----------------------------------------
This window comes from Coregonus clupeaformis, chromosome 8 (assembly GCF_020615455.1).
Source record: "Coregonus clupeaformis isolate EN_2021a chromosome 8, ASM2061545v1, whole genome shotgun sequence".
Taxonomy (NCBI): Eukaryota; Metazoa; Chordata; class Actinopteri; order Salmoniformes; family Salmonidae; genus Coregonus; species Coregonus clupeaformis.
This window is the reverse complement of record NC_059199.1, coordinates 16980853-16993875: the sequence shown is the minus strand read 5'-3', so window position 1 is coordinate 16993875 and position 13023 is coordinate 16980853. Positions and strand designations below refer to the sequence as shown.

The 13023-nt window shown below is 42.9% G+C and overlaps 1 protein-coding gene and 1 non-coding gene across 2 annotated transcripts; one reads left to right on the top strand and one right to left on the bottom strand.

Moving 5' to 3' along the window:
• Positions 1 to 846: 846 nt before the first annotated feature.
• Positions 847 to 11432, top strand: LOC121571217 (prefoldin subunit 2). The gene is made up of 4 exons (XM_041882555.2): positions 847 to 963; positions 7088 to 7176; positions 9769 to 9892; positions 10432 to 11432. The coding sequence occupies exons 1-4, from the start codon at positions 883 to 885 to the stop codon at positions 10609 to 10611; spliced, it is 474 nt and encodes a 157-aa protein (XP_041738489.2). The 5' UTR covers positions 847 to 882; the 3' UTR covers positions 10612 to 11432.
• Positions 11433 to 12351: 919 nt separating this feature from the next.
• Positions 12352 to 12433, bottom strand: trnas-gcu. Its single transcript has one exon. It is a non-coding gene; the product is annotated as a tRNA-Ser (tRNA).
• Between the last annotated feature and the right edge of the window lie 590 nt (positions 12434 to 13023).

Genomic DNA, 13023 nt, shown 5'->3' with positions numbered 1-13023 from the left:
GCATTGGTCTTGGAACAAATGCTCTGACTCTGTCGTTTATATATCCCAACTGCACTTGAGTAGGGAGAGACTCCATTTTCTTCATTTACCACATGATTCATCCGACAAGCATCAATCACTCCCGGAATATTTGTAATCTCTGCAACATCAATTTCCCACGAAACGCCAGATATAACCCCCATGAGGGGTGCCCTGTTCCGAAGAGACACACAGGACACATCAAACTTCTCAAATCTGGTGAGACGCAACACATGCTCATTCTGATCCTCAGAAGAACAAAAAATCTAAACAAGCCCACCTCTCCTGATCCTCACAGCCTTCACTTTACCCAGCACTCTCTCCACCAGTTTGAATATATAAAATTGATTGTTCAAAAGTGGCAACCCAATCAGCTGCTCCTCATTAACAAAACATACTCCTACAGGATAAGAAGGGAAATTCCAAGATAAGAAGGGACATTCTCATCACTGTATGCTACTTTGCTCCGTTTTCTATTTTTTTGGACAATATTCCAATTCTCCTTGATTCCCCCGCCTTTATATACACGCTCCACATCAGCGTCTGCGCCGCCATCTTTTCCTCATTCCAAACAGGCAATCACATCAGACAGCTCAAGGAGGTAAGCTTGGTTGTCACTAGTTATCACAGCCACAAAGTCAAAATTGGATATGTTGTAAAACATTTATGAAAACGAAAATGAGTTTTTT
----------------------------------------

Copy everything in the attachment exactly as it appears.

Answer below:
This window comes from Coregonus clupeaformis, chromosome 8 (assembly GCF_020615455.1).
Source record: "Coregonus clupeaformis isolate EN_2021a chromosome 8, ASM2061545v1, whole genome shotgun sequence".
Taxonomy (NCBI): Eukaryota; Metazoa; Chordata; class Actinopteri; order Salmoniformes; family Salmonidae; genus Coregonus; species Coregonus clupeaformis.
This window is the reverse complement of record NC_059199.1, coordinates 16980853-16993875: the sequence shown is the minus strand read 5'-3', so window position 1 is coordinate 16993875 and position 13023 is coordinate 16980853. Positions and strand designations below refer to the sequence as shown.

The 13023-nt window shown below is 42.9% G+C and overlaps 1 protein-coding gene and 1 non-coding gene across 2 annotated transcripts; one reads left to right on the top strand and one right to left on the bottom strand.

Moving 5' to 3' along the window:
• Positions 1 to 846: 846 nt before the first annotated feature.
• Positions 847 to 11432, top strand: LOC121571217 (prefoldin subunit 2). The gene is made up of 4 exons (XM_041882555.2): positions 847 to 963; positions 7088 to 7176; positions 9769 to 9892; positions 10432 to 11432. The coding sequence occupies exons 1-4, from the start codon at positions 883 to 885 to the stop codon at positions 10609 to 10611; spliced, it is 474 nt and encodes a 157-aa protein (XP_041738489.2). The 5' UTR covers positions 847 to 882; the 3' UTR covers positions 10612 to 11432.
• Positions 11433 to 12351: 919 nt separating this feature from the next.
• Positions 12352 to 12433, bottom strand: trnas-gcu. Its single transcript has one exon. It is a non-coding gene; the product is annotated as a tRNA-Ser (tRNA).
• Between the last annotated feature and the right edge of the window lie 590 nt (positions 12434 to 13023).

Genomic DNA, 13023 nt, shown 5'->3' with positions numbered 1-13023 from the left:
GCATTGGTCTTGGAACAAATGCTCTGACTCTGTCGTTTATATATCCCAACTGCACTTGAGTAGGGAGAGACTCCATTTTCTTCATTTACCACATGATTCATCCGACAAGCATCAATCACTCCCGGAATATTTGTAATCTCTGCAACATCAATTTCCCACGAAACGCCAGATATAACCCCCATGAGGGGTGCCCTGTTCCGAAGAGACACACAGGACACATCAAACTTCTCAAATCTGGTGAGACGCAACACATGCTCATTCTGATCCTCAGAAGAACAAAAAATCTAAACAAGCCCACCTCTCCTGATCCTCACAGCCTTCACTTTACCCAGCACTCTCTCCACCAGTTTGAATATATAAAATTGATTGTTCAAAAGTGGCAACCCAATCAGCTGCTCCTCATTAACAAAACATACTCCTACAGGATAAGAAGGGAAATTCCAAGATAAGAAGGGACATTCTCATCACTGTATGCTACTTTGCTCCGTTTTCTATTTTTTTGGACAATATTCCAATTCTCCTTGATTCCCCCGCCTTTATATACACGCTCCACATCAGCGTCTGCGCCGCCATCTTTTCCTCATTCCAAACAGGCAATCACATCAGACAGCTCAAGGAGGTAAGCTTGGTTGTCACTAGTTATCACAGCCACAAAGTCAAAATTGGATATGTTGTAAAACATTTATGAAAACGAAAATGAGTTTTTT